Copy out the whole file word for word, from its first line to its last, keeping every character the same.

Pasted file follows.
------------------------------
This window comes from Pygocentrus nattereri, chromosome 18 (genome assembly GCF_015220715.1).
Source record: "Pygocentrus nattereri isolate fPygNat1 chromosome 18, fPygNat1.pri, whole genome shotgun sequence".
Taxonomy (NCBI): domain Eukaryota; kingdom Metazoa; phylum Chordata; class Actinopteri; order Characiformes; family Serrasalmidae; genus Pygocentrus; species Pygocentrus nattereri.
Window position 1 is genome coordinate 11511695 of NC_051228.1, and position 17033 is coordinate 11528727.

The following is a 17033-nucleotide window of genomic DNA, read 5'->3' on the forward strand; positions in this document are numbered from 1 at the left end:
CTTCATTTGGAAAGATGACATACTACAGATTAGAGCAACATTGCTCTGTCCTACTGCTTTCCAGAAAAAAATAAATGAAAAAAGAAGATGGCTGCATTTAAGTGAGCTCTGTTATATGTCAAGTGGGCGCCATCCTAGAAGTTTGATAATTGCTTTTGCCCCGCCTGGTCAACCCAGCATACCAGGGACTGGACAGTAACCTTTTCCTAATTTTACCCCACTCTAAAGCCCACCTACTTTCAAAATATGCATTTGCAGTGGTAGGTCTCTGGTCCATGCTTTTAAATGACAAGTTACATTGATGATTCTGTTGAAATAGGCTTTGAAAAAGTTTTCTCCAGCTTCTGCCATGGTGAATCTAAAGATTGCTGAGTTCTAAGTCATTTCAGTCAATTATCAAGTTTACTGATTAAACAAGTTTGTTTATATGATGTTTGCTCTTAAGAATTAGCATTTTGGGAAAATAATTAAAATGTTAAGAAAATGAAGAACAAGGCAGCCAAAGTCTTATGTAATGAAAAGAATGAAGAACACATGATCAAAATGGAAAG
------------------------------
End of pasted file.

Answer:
This window comes from Pygocentrus nattereri, chromosome 18 (genome assembly GCF_015220715.1).
Source record: "Pygocentrus nattereri isolate fPygNat1 chromosome 18, fPygNat1.pri, whole genome shotgun sequence".
Taxonomy (NCBI): domain Eukaryota; kingdom Metazoa; phylum Chordata; class Actinopteri; order Characiformes; family Serrasalmidae; genus Pygocentrus; species Pygocentrus nattereri.
Window position 1 is genome coordinate 11511695 of NC_051228.1, and position 17033 is coordinate 11528727.

The following is a 17033-nucleotide window of genomic DNA, read 5'->3' on the forward strand; positions in this document are numbered from 1 at the left end:
CTTCATTTGGAAAGATGACATACTACAGATTAGAGCAACATTGCTCTGTCCTACTGCTTTCCAGAAAAAAATAAATGAAAAAAGAAGATGGCTGCATTTAAGTGAGCTCTGTTATATGTCAAGTGGGCGCCATCCTAGAAGTTTGATAATTGCTTTTGCCCCGCCTGGTCAACCCAGCATACCAGGGACTGGACAGTAACCTTTTCCTAATTTTACCCCACTCTAAAGCCCACCTACTTTCAAAATATGCATTTGCAGTGGTAGGTCTCTGGTCCATGCTTTTAAATGACAAGTTACATTGATGATTCTGTTGAAATAGGCTTTGAAAAAGTTTTCTCCAGCTTCTGCCATGGTGAATCTAAAGATTGCTGAGTTCTAAGTCATTTCAGTCAATTATCAAGTTTACTGATTAAACAAGTTTGTTTATATGATGTTTGCTCTTAAGAATTAGCATTTTGGGAAAATAATTAAAATGTTAAGAAAATGAAGAACAAGGCAGCCAAAGTCTTATGTAATGAAAAGAATGAAGAACACATGATCAAAATGGAAAG